3.4. Artificial Saliva Environment

In the environment of artificial saliva, after 10 days, in the samples covered with the examined coatings, a significant decrease of the released ions was recorded in reference to the non-coated alloy Ni–Cr (group S0), which was from 5 to 11 times lower for the nickel ions and from 9 to 45 times lower for the chromium alloys. In reference to group S0, the Ni ion release was as follows: 11 times in group S1, 7.5 times in group S2 and about 5 times in groups S3, S4 and S5. The lowest amount of chromium, in reference to the samples without coatings, was released in group S2, i.e., 45 times less, whereas in group S4—over 14 times less. In groups S3 and S5, about 10 times less and in S5—9 times less Cr ions were recorded.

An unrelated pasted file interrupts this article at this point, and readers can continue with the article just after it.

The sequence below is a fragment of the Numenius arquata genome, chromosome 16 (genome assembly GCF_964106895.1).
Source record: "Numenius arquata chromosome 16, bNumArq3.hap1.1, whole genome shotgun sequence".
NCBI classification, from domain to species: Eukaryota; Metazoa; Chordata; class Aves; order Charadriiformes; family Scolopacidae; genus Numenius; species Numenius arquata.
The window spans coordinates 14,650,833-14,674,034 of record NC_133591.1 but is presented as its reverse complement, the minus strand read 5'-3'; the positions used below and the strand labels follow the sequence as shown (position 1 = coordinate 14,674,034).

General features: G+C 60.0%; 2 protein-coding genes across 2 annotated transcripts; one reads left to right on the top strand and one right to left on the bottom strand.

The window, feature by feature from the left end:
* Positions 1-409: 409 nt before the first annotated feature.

After 30 days, in the artificial saliva environment, from about 6 to about 12 times less nickel ions and from 5 to about 30 times less chromium ions were recorded in reference to the non-coated alloy Ni–Cr (group S0). The lowest amount of nickel ions was released from the samples in group S5 (12 times less compared to the non-coated alloy), whereas the lowest amount of chromium was released from sample S2 (about 30 times less in reference to the non-coated alloy). The highest amount of Ni and Cr ions was released from the samples in group S3, where 6 and 4.5 times less ions was released compared to the non-coated alloy. In groups S2, S1 and S4, 7×–9× less nickel ions were released than in the group without coating. With regard to the chromium ions in groups S4 and S5, 8–9 times less released ions were recorded, while in group S1—about 5 times less (close to that in group S3) compared to group S0.